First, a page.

Turkey renames US embassy street amid row over Syria operation

A woman walks in front of the United State Embassy in Ankara. (File Photo: AFP)
Updated 19 February 2018
0

Turkey renames US embassy street amid row over Syria operation

ANKARA: The street in Ankara where the US embassy is located was renamed after Turkey’s offensive against a Kurdish militia on Monday, just days after the two sides agreed on the need to normalize relations.
Already tense ties were strained further when Ankara started a ground and air offensive dubbed “Olive Branch” last month against the Kurdish People’s Protection Units (YPG) in its enclave of Afrin in western Syria.
Ankara views the YPG as a terrorist offshoot of the Kurdistan Workers’ Party (PKK), an insurgency in Turkey which is listed as a terror organization by the US and the European Union.
But in Syria, Washington has been providing arms to the YPG against the Daesh group, much to Ankara’s chagrin in a dispute that has ignited the biggest crisis in bilateral ties since the 2003 US-led invasion of Iraq.
The US has previously called on Ankara for restraint and said operation “Olive Branch” risked becoming a distraction from the fight against jihadists in Syria.
The renaming of the street follows a visit by US Secretary of State Rex Tillerson to Ankara last week when he met Turkish officials including President Recep Tayyip Erdogan and the two sides agreed to cooperate in Syria.
“We are not going to act alone any longer, not US doing one thing, Turkey doing another,” Tillerson said after talks with Turkish counterpart Mevlut Cavusoglu.
The two sides said they would set up working groups to solve key issues affecting relations.
Ankara mayor Mustafa Tuna mooted the plan to change the name from Nevzat Tandogan (a former Ankara governor) to Olive Branch avenue before Tillerson arrived on Thursday.
City workers switched the actual signs on Monday.
Although the American embassy is located on what is now Olive Branch avenue, the mission’s official address is given as the street behind the building, which is named after Ataturk, the founder of the Turkish republic.
Renaming streets has become a favored diplomacy tool for Ankara.
Tensions with the UAE flared last month when the emirate’s Foreign Minister Sheikh Abdullah bin Zayed Al-Nahyan retweeted a post on Twitter critical of the former Ottoman rulers of the region.
In response Ankara renamed the street where the UAE embassy is located after the Ottoman governor of the time.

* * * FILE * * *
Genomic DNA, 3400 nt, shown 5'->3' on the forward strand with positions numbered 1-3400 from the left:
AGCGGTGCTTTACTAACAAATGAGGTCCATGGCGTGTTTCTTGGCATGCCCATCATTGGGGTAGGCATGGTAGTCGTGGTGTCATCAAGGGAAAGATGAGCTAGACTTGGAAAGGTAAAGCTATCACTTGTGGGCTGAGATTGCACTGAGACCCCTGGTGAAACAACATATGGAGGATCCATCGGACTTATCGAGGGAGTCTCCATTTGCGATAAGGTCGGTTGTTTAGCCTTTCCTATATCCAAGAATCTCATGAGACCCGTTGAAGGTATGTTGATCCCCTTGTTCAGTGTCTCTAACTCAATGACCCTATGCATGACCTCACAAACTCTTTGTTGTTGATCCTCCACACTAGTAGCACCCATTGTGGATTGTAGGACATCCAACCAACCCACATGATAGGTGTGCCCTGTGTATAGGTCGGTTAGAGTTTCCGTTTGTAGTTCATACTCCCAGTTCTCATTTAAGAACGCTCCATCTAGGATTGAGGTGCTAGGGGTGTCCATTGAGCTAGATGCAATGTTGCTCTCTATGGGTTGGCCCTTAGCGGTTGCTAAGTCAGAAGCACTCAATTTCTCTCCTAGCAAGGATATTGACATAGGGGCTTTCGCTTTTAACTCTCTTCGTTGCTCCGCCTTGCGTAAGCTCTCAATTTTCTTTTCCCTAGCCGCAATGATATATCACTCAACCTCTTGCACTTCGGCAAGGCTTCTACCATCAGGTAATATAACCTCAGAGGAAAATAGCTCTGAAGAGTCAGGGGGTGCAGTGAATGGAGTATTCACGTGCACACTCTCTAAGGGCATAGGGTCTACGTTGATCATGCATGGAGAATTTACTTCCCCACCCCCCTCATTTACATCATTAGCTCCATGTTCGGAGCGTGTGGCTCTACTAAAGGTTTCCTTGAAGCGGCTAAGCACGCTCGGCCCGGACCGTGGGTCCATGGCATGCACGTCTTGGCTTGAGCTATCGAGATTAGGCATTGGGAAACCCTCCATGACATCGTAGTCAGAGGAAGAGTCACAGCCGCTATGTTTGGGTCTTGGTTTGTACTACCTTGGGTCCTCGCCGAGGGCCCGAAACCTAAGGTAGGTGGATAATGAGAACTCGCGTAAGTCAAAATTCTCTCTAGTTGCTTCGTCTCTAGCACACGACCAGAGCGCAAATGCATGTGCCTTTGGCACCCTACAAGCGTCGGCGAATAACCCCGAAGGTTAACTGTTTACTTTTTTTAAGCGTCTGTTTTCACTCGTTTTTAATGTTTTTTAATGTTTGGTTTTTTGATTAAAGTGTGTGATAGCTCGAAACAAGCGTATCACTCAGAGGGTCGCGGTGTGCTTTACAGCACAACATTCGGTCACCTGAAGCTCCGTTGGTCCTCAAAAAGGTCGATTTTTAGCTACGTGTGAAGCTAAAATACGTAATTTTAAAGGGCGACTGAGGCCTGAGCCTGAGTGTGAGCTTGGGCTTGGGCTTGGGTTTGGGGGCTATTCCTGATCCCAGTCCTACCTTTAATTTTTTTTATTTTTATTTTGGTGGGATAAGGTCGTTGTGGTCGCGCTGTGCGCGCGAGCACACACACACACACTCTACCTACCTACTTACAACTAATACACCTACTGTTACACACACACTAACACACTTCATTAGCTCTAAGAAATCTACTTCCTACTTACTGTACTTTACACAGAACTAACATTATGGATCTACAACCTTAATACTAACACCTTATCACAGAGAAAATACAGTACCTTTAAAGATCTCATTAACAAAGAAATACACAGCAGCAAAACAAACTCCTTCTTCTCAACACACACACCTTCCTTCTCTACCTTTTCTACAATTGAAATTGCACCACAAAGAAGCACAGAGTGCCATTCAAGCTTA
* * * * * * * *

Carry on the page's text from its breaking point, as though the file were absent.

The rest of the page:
Arab Israeli poet jailed for online incitement freed from prison

The posts on YouTube and Facebook came as a wave of Israeli-Palestinian violence was erupting, including Palestinian knife attacks. (AFP)
Updated 20 September 2018
0

Arab Israeli poet jailed for online incitement freed from prison

  • Tatour posted a video of herself reading her poem “Resist, my people, resist them,” in 2015, accompanied by pictures of clashes between Palestinians and Israeli forces, according to authorities.
  • The 36-year-old Israeli citizen was sentenced in July

An Arab Israeli woman jailed for five months for incitement to violence and support for a terrorist organization in online poems and other social media posts was released from prison on Thursday.

Dareen Tatour posted a video clip of herself reading her poem “Resist, my people, resist them,” in October 2015, accompanied by pictures of clashes between Palestinians and Israeli forces, according to authorities.

The posts on YouTube and Facebook came as a wave of Israeli-Palestinian violence was erupting, including Palestinian knife attacks.

The 36-year-old Israeli citizen was sentenced in July.

She was released on Thursday due to time served before her conviction, she and a prison spokesman said.

“Freedom is something so sweet that I can’t even describe it,” Tatour said after her release.

She added that she planned to publish a collection of poems and a novel on her experience in prison.

International writers’ group PEN defended Tatour’s actions.

She was “convicted for doing what writers do every day — we use our words to peacefully challenge injustice,” the group said.

The offending verses were quoted in Hebrew in the charge sheet, but according to an English translation on the Arabic literature site ArabLit, they contained the following:

“For an Arab Palestine, I will not succumb to the ‘peaceful solution,’ Never lower my flags, Until I evict them from my land, Resist the settler’s robbery, And follow the caravan of martyrs.”

Prosecutors said that on Oct. 4, 2015 she also quoted a statement by Islamic Jihad calling for “continuation of the intifada in every part of the West Bank,” alleging it showed her support for the outlawed militant group.

Tatour, from the Arab village of Reineh near Nazareth, was arrested a week later.

Arab Israelis are descendants of Palestinians who remained on their land following the creation of Israel in 1948.

They account for some 17.5 percent of Israel’s population and largely support the Palestinian cause.